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By: P. G. Wodehouse (1881-1975)

Book cover The Gold Bat
Book cover The Gem Collector
Book cover The Little Warrior
Book cover Love Among the Chickens A Story of the Haps and Mishaps on an English Chicken Farm
Book cover Little Nugget

Mrs Nesta Ford, in her London hotel room, reveals to her new friend Lord Mountry that she hopes to take her son Ogden on a yachting trip proposed by Mountry, despite her ex-husband having won custody of the boy. As Mountry leaves, Cynthia Drassilis arrives with Ogden, whom she has led away from his father's country house. Mrs Ford rewards Cynthia, but soon Mr Ford's secretary, a Mr Minnick, arrives to recover the stolen child. Cynthia tries to bribe his colleague, Mrs Sheridan, but to no avail, as she believes Nesta's influence has spoiled the boy...

Book cover Wodehouse in the Strand - Short Story Collection

This is a collection of P.G. Wodehouse's short stories published in The Strand from 1918 to 1922. (kirk202) Sir Pelham Grenville Wodehouse, KBE (15 October 1881 – 14 February 1975) was an English humorist, whose body of work includes novels, short stories, plays, poems, song lyrics and numerous pieces of journalism. He enjoyed enormous popular success during a career that lasted more than seventy years, and his many writings continue to be widely read.

Book cover Inimitable Jeeves

When either Bertie Wooster or his friends found themselves in the soup or in dangerous proximity to the tureen, the instinct of one and all was to turn to Jeeves - Bertie's Man. He understood human nature, especially that of gilded youth. It did not matter if the hope of an ancient house had fallen in love with a waitress, or if Bertie's cousins Claude and Eustace had been playing dido; Jeeves never failed. His was a sound brain. The only thing in which Jeeves failed, that is in his master's eyes, was that he could not always go the whole way with him in the matter of spats, socks and ties, particularly in the Spring - Jeeves was a purist...

Book cover Bill the Conqueror

Hailed as one of the funniest writers of the 20th century, P. G. Wodehouse cheerfully radiates humor that is both sophisticated and popular. In Bill the Conqueror, Wodehouse creates an array of entertaining characters who gallop around England and America in quest of love and money. Our far-from-perfect hero Bill is a dissipated American former football player and man of action, who tangles with odious relatives, bumbling gangsters, suave white-collar crooks, and even his exasperating but well-meaning friend Judson, as he seeks to become worthy of the woman of his dreams, whichever one she might be. As you might expect, the course of true love never did run smooth.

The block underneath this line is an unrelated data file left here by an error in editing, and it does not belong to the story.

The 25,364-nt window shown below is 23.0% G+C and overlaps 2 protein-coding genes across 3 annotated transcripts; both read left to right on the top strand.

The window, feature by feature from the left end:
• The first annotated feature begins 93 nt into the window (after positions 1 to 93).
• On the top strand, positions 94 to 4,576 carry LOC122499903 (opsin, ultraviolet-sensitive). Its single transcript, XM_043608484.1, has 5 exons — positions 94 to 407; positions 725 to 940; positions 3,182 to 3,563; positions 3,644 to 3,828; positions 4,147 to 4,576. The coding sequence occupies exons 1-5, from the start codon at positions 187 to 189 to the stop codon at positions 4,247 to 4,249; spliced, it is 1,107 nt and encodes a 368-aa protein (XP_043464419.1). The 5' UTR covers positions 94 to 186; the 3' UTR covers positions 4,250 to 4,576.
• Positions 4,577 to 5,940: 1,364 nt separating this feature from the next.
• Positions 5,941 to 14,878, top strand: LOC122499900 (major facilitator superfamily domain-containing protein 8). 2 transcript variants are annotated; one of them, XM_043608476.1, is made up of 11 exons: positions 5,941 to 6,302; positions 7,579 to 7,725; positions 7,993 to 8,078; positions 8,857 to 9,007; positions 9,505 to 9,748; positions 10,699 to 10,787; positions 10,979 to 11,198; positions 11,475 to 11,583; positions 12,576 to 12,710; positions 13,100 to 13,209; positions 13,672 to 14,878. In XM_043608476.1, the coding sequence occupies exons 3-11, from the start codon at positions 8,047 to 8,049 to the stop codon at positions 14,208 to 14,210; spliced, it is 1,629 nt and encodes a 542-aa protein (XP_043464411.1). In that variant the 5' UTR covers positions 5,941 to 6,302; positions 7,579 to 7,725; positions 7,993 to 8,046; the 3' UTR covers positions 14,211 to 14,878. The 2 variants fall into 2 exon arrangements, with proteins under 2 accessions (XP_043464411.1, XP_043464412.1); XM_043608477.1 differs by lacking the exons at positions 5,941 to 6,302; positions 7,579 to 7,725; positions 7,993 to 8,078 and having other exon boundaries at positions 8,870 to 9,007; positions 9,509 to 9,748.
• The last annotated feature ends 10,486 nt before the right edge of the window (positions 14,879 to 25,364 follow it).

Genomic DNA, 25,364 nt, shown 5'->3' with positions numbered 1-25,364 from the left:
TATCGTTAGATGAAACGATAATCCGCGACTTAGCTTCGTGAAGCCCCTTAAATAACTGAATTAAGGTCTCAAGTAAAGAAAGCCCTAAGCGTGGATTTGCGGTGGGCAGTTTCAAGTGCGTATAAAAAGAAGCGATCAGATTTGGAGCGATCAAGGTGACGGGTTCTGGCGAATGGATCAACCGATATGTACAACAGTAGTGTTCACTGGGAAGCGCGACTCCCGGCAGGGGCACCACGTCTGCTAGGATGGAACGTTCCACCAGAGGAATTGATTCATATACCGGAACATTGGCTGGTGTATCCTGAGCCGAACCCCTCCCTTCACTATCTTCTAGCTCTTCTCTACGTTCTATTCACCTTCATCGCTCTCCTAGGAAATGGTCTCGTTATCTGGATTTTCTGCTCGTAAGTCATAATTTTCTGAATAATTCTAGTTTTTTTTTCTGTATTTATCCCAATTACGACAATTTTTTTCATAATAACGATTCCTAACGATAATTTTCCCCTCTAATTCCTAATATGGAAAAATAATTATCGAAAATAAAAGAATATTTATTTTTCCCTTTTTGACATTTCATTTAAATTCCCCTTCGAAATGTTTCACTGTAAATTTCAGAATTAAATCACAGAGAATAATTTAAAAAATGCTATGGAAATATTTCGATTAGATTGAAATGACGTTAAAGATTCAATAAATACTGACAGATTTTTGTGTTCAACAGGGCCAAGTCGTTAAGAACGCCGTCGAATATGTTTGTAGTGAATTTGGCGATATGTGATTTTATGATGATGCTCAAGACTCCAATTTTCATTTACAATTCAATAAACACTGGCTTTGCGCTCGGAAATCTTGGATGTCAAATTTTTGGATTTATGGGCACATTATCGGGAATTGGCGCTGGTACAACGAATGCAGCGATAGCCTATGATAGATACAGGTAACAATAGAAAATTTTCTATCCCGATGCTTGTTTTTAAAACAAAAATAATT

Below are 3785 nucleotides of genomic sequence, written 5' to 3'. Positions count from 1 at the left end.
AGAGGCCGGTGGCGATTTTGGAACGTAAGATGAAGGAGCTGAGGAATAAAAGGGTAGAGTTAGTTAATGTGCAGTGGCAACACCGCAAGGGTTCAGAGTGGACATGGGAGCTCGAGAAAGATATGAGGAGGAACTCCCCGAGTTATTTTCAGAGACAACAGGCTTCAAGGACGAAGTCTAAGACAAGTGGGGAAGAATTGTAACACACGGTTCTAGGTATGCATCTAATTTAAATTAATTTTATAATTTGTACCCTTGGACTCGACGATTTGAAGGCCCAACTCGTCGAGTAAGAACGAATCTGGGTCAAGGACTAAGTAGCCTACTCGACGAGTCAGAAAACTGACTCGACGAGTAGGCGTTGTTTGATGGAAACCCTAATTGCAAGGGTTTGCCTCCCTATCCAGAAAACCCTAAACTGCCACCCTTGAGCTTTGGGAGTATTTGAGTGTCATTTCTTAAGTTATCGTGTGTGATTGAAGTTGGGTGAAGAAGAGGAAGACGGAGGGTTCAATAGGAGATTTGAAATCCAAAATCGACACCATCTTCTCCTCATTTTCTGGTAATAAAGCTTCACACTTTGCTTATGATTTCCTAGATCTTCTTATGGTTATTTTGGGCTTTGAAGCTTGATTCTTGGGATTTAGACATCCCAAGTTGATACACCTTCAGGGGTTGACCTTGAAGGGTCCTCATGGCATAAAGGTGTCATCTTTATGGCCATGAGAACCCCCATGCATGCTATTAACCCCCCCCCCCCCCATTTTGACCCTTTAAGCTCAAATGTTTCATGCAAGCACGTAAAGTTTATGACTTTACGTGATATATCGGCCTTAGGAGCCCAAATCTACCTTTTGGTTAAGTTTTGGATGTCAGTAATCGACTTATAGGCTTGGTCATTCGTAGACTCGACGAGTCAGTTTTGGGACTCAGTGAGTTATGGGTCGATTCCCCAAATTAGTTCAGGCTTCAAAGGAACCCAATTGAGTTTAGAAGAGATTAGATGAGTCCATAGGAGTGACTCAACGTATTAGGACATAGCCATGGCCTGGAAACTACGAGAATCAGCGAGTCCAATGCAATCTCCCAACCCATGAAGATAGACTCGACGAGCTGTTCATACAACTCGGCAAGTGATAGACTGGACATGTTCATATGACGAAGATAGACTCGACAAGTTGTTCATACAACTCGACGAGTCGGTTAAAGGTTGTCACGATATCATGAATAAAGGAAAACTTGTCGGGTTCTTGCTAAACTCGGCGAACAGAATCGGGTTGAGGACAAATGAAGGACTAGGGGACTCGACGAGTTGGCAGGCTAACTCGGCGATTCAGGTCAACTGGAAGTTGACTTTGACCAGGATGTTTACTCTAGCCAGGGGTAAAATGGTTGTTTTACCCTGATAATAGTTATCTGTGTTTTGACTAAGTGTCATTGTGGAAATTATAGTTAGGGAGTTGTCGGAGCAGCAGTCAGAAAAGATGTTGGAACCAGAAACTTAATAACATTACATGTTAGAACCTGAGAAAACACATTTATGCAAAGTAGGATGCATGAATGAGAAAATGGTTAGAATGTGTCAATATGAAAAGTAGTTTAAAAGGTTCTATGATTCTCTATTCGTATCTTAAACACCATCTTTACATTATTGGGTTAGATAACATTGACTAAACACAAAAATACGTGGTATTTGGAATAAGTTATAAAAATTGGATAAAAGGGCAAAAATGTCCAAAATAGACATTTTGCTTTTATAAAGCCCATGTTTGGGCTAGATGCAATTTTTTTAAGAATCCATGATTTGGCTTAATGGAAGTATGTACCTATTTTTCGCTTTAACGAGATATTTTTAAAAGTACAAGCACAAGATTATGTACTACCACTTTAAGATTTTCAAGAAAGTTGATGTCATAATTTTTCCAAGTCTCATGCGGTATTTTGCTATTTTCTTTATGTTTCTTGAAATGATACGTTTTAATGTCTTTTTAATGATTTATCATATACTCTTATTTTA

Book cover Ukridge

“Do not count your chickens before they are hatched” is a classic saying that might well have been remembered by Ukridge. Ukridge is always on the verge of making a fortune and counting his thousands before they are made. But Dame Fortune is a fickle jade. She eludes him in his great scheme about the dog college, wherein he was to turn out a world supply of trained dogs, and likewise in his backing of Battling Billson, the tender-hearted pugilist. But hope and George Tupper keep Ukridge going. He is ever ready for the next assault. First published as short stories. - Summary by From the introduction

Book cover Gentleman of Leisure

A wealthy, love-sick bachelor, crooks, and card-sharps ensconced in an English castle make for a classic Wodehousian comedy of star-crossed lovers, imposters and stolen jewels. It all gets a bit thick, what? - Summary by Mark Nelson

Book cover Sam In The Suburbs

A young and somewhat eccentric American named Sam Shotter is sent by his uncle, a wealthy businessman, to England to get him out of his hair. Sam's uncle sends him to work for Lord Tilbury's well known Mammoth Publishing Company, much against Lord Tilbury's better judgment. Sam accidentally comes to reside in Valley Fields, that peaceful suburb of milk and honey, where many complications of romantic, business, social and criminal natures ensue. This book also marks the first appearance of Chimp Twist, "a man so crooked he could hide behind a spiral staircase", and his associates and rivals in misdoing, Dolly and Soapy Molloy...